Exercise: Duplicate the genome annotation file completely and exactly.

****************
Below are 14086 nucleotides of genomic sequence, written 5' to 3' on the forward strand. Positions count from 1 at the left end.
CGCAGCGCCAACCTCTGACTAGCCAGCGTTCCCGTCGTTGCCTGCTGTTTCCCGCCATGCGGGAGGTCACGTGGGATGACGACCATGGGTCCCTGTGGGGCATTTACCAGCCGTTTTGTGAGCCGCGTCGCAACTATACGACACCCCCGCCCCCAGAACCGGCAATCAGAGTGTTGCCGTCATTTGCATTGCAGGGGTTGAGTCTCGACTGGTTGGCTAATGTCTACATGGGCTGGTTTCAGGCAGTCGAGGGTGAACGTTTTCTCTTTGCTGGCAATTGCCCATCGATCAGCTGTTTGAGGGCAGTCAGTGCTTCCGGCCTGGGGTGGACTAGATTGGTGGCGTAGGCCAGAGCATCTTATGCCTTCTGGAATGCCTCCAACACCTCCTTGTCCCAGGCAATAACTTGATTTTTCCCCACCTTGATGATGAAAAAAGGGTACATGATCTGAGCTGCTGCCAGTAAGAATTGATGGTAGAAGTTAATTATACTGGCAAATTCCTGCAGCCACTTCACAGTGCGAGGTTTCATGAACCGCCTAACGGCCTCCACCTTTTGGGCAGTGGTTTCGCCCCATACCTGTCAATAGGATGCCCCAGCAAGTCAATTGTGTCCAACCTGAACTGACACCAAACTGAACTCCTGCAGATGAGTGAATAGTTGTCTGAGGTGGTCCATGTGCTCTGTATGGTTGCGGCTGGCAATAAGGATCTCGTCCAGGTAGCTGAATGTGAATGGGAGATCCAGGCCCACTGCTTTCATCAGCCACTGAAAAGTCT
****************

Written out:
Below are 14086 nucleotides of genomic sequence, written 5' to 3' on the forward strand. Positions count from 1 at the left end.
CGCAGCGCCAACCTCTGACTAGCCAGCGTTCCCGTCGTTGCCTGCTGTTTCCCGCCATGCGGGAGGTCACGTGGGATGACGACCATGGGTCCCTGTGGGGCATTTACCAGCCGTTTTGTGAGCCGCGTCGCAACTATACGACACCCCCGCCCCCAGAACCGGCAATCAGAGTGTTGCCGTCATTTGCATTGCAGGGGTTGAGTCTCGACTGGTTGGCTAATGTCTACATGGGCTGGTTTCAGGCAGTCGAGGGTGAACGTTTTCTCTTTGCTGGCAATTGCCCATCGATCAGCTGTTTGAGGGCAGTCAGTGCTTCCGGCCTGGGGTGGACTAGATTGGTGGCGTAGGCCAGAGCATCTTATGCCTTCTGGAATGCCTCCAACACCTCCTTGTCCCAGGCAATAACTTGATTTTTCCCCACCTTGATGATGAAAAAAGGGTACATGATCTGAGCTGCTGCCAGTAAGAATTGATGGTAGAAGTTAATTATACTGGCAAATTCCTGCAGCCACTTCACAGTGCGAGGTTTCATGAACCGCCTAACGGCCTCCACCTTTTGGGCAGTGGTTTCGCCCCATACCTGTCAATAGGATGCCCCAGCAAGTCAATTGTGTCCAACCTGAACTGACACCAAACTGAACTCCTGCAGATGAGTGAATAGTTGTCTGAGGTGGTCCATGTGCTCTGTATGGTTGCGGCTGGCAATAAGGATCTCGTCCAGGTAGCTGAATGTGAATGGGAGATCCAGGCCCACTGCTTTCATCAGCCACTGAAAAGTCT